The razzmatazz of the novel is not in the drastic alterations of its style across the three parts, but the brazen amendments of its voice with every chapter and sometimes within the very chapter. The story, that is, is not delivered to us in a single genre or approach. There is a speech, two monologues, a complaint, a mental letter (ie, “written in the mind,” not “crazy”, but maybe both), a single-sentence paragraph running for pages – apart from all the other bizarre approaches through which the novel unravels its ideas.
Like the parliament of crows, who are excellent narrators (and better feminists than humans, too): through them, we get language politics (featuring “regional crowlects”), tirades on climate change (generated by the “wingless community”), and humorous political commentary, all as Bade disrupts their meeting in their tree, hoping to catch a glimpse of Ma in Beti’s house and check if All Is Well. Then, when he falls asleep midwatch, the crows read us his dreams: we saree-shop through India as he recollects the varieties he has bought for her, underscoring how well He Has Looked After Ma.
Crows can not only talk, but perceive human thoughts too? Ridiculous and absurd, maybe, yet we let them fly: that’s the magic of the novel. Tomb of Sand cares little to ask: “which is reality and which is make-believe?” Butterflies listen to stories here, and a dog can diagnose the lack-of-laughter illness.
And a strange “I” enters again and again and again (that is, thrice), Sid’s unnamed friend, who casually takes over from the third-person omniscient narrator like a breeze flips a curtain, scattering an insight here and a comment there in first-person. No justifications, no explanations, and we never question why. Probability and relevance are irrelevant; irreverence reigns (in and over) the narration.
In fact, there are more or less no straightforward narratives. We reach Ma’s first transformation into a Wishing Tree through the account of Sid’s forage for something to eat. Thwarted at every turn by the prayers and religiosities of everyone who could feed him, he resorts to Granny’s room for refuge, and lo and behold, Ma is herself a deity!
Pages later, when we stop at a cliffhanger in a prison in Pakistan, the next chapter jumps forward a few years to Sri Lanka, where the jailer-now-turned-cricketer shares an anecdote about his prison times with his teammates – and another piece slots into place. Slowly, a crow and a partridge come together, as do newspaper reports in the Nehru museum, chapter after chapter, to complete the puzzle. Shree is a great withholder of plot in Tomb of Sand, giving us instead snippets from associated events that aid us to glean an impression of what might have transpired.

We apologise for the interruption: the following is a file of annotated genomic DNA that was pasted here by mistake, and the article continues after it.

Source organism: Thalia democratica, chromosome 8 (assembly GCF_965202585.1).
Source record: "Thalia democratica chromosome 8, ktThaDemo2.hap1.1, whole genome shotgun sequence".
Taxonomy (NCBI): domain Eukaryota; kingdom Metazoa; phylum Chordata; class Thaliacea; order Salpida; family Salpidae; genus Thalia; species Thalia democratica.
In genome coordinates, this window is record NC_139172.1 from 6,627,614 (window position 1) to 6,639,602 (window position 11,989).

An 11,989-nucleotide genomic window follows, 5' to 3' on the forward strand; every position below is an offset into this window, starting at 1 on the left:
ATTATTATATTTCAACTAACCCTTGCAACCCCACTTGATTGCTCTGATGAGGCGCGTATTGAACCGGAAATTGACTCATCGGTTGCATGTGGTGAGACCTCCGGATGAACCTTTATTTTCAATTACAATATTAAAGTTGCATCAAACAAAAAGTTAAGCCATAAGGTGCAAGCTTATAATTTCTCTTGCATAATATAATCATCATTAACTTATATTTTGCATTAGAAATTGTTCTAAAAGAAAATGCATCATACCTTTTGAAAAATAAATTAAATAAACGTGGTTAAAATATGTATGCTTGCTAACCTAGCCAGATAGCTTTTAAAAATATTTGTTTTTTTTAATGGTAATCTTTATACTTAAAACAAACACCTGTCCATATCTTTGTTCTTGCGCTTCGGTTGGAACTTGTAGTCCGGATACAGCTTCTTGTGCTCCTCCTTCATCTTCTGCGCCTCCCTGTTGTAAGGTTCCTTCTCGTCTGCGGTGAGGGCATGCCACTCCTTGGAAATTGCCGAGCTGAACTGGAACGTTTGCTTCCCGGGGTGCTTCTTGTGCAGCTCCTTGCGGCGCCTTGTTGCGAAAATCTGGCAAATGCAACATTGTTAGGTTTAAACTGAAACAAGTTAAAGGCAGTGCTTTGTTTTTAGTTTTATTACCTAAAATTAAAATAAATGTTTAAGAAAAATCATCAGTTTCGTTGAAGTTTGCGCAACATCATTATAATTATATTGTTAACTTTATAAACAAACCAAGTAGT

‘The back-to-front of related relationships’
Perhaps that is why metaphors are so central to the novel: the simplest of details are delivered through them. Beti’s inability to work becomes: “The Goddess of Work peers in. She is frightened. Here’s a party in full swing. But I am the Goddess of Solitude. She slips away.” Or, the metamorphosis of Ma’s body in Beti’s house: “A body is also a home…when you open the windows after they’ve been closed, the direction of the wind changes and new types of wind begin to stir up new ragas. The walls become instruments and resound like the musical pillars at the temple in Hampi.”
The title itself houses many metaphors: stories as a tomb of sand, “surviving from one lifetime to another”; Ma as a tomb of sand, “shifting” from her static dying position on the bed into the Wishing Tree that runs away to flourish; motherhood itself as a tomb of sand: what lies encased under layers of “Ma,” waiting to burst through?
The novel plays havoc even with metaphors, lest they become too static. The opening pages wax lyrical about how all roads lead to Rome, or in this case, how that lane and this street “in turns joins the historic Grand Trunk Road.” A perfect metaphor, for everything does meet on the Grand Trunk Road: myth and history, Kurukshetra and Panipat, India and Pakistan. Until we do end up on Grand Trunk Road, with Ma and Beti, towards Lahore.